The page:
Fixing Big Finance
April 23 2010 by Nicole Gelinas
President Obama, aware that the public’s unhappiness with the financial industry has hurt his standing, started his second year in office by attacking Big Finance. “If there’s one thing that has unified Democrats and Republicans, and everybody in between, it’s that we all hated the bank bailout,” the President said in January in his first State of the Union address. “I hated it. You hated it. It was about as popular as a root canal.”
But Obama’s proposed fixes, including a new tax on large financial institutions and a new “Volcker rule” that would prohibit commercial banks from owning hedge funds or proprietary-trading operations, won’t ensure that it never happens again. To protect the economy from financial meltdowns, it’s necessary to understand how we got this financial meltdown – and then the solutions naturally follow.
How We Got Here
The credit crisis and the resulting recession are the work of an invisible hand – not the invisible hand of free markets but of an overwhelming government interference in those markets. Over a quarter of a century, Washington gave the world of finance a terrible privilege: freedom from fear of failure. Until the early 1980s, banks, securities firms and insurers, like all private companies, operated under market discipline. Federal laws prescribed a consistent, predictable way in which they could fail, with investors and lenders taking their warranted losses.
Starting in the early ’80s, though, many banks and securities firms became too big to fail, thus gaining an invaluable advantage in the competition for resources: Lenders knew that they did not have to worry about losses. As a result, creditors no longer transmitted vital signals about the prospects for success or failure.
Financial firms, implicitly subsidized by the government, replaced measured risk-taking with recklessness. Bankers and traders, insulated from the full consequences of their decisions, created instruments that circumvented reasonable government limits on borrowing and exposure. These innovations further sidestepped disclosure requirements. Under four presidents, from Ronald Reagan to George W. Bush, Washington’s response to concerns about inadequate regulation was to say that markets could regulate themselves better than government could.
Paradoxically, though, policies short circuited the ability of markets to self regulate. Washington’s too-big-to-fail policy increasingly hampered their ability to force financial companies to rein in excess. The complex instruments they created gradually increased the risk posed by the failure of even a small financial firm.
Government subsidy of financial failure kept the free market from doing its work in other ways, too. Financial companies lent profligately to American consumers and offered multimillion-dollar bonuses that made it difficult for companies in other fields, like engineering and technology, to compete for talent.
By 2007, the free market had had enough. Fleeing investors and plummeting asset prices exposed the financial industry’s untenable risks. By 2008, Washington had no choice but to step in and virtually take over the industry in an effort to keep the economy from spiraling into depression.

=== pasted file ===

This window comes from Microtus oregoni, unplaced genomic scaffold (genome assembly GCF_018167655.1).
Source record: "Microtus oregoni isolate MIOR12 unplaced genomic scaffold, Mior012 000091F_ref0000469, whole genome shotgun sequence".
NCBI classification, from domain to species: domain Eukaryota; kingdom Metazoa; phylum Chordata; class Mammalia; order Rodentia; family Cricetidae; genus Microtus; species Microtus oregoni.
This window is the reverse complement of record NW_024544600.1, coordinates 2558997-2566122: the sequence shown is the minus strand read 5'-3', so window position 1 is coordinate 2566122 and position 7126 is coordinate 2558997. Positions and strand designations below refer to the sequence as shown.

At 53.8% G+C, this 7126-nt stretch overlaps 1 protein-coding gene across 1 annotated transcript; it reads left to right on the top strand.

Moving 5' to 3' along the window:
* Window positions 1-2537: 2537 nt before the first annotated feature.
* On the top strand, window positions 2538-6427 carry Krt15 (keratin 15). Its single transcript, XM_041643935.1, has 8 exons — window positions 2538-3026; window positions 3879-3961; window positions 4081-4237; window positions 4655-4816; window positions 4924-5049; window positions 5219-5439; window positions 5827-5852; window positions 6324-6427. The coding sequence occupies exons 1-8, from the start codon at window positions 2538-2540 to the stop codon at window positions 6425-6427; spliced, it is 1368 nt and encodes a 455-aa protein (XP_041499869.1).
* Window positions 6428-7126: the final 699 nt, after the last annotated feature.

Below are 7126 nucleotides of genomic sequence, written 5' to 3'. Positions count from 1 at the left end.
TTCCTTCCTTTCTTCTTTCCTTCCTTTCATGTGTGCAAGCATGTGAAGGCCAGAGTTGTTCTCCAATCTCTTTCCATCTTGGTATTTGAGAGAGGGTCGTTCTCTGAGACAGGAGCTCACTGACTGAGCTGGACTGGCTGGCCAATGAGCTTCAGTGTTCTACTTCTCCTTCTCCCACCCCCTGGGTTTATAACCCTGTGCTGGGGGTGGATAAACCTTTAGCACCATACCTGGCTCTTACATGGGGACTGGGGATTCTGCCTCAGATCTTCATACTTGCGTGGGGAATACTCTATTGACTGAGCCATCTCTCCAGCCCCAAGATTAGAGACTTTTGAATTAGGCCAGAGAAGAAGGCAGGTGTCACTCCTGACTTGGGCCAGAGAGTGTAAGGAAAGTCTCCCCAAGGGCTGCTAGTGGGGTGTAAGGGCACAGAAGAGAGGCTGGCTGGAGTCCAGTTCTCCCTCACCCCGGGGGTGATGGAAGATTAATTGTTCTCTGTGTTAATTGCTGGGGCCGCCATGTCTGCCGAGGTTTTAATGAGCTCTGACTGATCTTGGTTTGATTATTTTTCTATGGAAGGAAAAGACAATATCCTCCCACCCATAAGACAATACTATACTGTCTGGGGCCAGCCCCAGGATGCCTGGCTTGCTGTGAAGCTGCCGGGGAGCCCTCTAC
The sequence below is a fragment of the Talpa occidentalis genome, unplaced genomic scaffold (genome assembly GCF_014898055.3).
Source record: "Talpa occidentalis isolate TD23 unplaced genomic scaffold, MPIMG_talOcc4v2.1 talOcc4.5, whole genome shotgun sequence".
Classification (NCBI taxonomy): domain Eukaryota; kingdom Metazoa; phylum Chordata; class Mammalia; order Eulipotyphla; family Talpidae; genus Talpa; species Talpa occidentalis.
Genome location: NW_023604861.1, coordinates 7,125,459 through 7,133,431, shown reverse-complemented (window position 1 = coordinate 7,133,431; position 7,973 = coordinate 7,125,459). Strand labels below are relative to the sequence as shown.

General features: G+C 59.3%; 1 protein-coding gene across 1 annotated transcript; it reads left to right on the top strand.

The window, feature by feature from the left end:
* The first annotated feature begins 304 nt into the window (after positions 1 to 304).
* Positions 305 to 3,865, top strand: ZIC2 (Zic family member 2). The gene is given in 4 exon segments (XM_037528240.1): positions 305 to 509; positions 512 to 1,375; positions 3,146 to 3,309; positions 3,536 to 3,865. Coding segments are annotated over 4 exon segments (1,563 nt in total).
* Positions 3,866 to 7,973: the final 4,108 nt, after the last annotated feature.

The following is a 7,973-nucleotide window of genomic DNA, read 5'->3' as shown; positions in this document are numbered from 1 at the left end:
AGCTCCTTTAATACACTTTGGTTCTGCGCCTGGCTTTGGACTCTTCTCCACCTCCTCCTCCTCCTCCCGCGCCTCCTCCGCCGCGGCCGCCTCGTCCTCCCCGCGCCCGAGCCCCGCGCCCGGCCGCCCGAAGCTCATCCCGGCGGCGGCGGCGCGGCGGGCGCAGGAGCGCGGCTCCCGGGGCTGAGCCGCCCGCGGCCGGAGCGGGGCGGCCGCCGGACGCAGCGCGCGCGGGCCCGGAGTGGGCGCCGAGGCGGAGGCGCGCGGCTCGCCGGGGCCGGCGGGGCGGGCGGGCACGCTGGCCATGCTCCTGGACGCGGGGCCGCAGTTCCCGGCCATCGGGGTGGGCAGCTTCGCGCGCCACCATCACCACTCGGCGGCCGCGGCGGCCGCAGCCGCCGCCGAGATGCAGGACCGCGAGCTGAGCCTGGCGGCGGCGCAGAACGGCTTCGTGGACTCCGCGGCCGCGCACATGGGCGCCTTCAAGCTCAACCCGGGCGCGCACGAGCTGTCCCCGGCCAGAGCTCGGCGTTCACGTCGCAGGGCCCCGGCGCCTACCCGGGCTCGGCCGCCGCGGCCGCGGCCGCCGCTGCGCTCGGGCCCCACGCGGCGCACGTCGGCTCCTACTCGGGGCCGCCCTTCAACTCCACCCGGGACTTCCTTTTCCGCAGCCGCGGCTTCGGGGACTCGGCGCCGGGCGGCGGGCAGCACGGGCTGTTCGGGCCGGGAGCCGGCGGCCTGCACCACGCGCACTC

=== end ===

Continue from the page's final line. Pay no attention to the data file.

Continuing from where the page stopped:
Without changing how Washington approaches Wall Street, the financial industry will continue to operate without clear market signals. The inevitable result will be even more economic distortion, because finance determines who gets capital and on what terms.
Robust financial markets do not imperil capitalism; they support it. To ensure that they can do their job, lawmakers and regulators must reintroduce market discipline. They can do so only by ensuring that the economy can withstand such inevitable failures. The way to do this is through consistent borrowing limits across similar financial instruments, no matter what the perceived risks, as well as disclosure and trading rules that help quarantine risk in a panic.
Lessons from History
The searing experience of the late 1920s and the Great Depression that followed showed that the world of finance, if left unrestrained, threatens the free market itself. In the ’20s, bankers, corporate executives like utility titan Samuel Insull and investors expected only more good times – and acted accordingly. They borrowed against every last dollar of expected profit, and then some. They also trusted themselves to design financial structures many magnitudes more complex than stocks and bonds.
Banks and investment firms lent freely to almost anyone so they could bet on stock and other securities. This fever of short-term speculation affected the long-term business of borrowing and lending. This credit creation is vital, because companies always need to borrow, at least modestly, to grow.
Infusing credit creation with excessive speculation, then, made the entire economy vulnerable. But bankers, largely free of regulation, didn’t understand the risk. “Young men thought they could do anything,” Albert Gordon, an executive who had helped rescue one Wall Street firm, Kidder Peabody, from the depths of the Great Depression, later said.
When something finally went wrong, starting in 1929, it wasn’t only the rarefied financial world that suffered. The bankers had used the public’s savings as fuel for their experiments. People stopped trusting their neighborhood banks, which fell victim to the crisis. Without deposits to lend, surviving banks couldn’t make new loans or recoup their losses on the old ones. The infrastructure of money and credit disintegrated.